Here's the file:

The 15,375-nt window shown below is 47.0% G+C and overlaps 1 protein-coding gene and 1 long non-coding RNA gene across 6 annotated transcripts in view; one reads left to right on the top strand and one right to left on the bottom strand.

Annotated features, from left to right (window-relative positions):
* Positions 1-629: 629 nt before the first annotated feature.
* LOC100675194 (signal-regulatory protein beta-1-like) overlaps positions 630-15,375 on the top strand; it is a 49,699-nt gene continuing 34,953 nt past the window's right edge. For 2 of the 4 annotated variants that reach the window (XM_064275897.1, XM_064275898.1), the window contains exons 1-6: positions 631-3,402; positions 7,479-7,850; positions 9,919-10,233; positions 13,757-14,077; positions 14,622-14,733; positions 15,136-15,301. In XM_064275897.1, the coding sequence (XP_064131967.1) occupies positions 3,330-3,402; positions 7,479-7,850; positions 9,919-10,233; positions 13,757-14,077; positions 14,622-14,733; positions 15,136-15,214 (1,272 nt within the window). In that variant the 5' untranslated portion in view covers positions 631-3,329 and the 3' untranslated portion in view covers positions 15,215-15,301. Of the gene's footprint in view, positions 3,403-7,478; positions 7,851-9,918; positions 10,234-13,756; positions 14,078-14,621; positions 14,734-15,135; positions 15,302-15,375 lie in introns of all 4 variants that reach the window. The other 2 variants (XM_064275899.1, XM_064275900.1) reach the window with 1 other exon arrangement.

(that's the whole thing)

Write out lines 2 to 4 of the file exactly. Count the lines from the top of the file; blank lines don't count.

Annotated features, from left to right (window-relative positions):
* Positions 1-629: 629 nt before the first annotated feature.
* LOC100675194 (signal-regulatory protein beta-1-like) overlaps positions 630-15,375 on the top strand; it is a 49,699-nt gene continuing 34,953 nt past the window's right edge. For 2 of the 4 annotated variants that reach the window (XM_064275897.1, XM_064275898.1), the window contains exons 1-6: positions 631-3,402; positions 7,479-7,850; positions 9,919-10,233; positions 13,757-14,077; positions 14,622-14,733; positions 15,136-15,301. In XM_064275897.1, the coding sequence (XP_064131967.1) occupies positions 3,330-3,402; positions 7,479-7,850; positions 9,919-10,233; positions 13,757-14,077; positions 14,622-14,733; positions 15,136-15,214 (1,272 nt within the window). In that variant the 5' untranslated portion in view covers positions 631-3,329 and the 3' untranslated portion in view covers positions 15,215-15,301. Of the gene's footprint in view, positions 3,403-7,478; positions 7,851-9,918; positions 10,234-13,756; positions 14,078-14,621; positions 14,734-15,135; positions 15,302-15,375 lie in introns of all 4 variants that reach the window. The other 2 variants (XM_064275899.1, XM_064275900.1) reach the window with 1 other exon arrangement.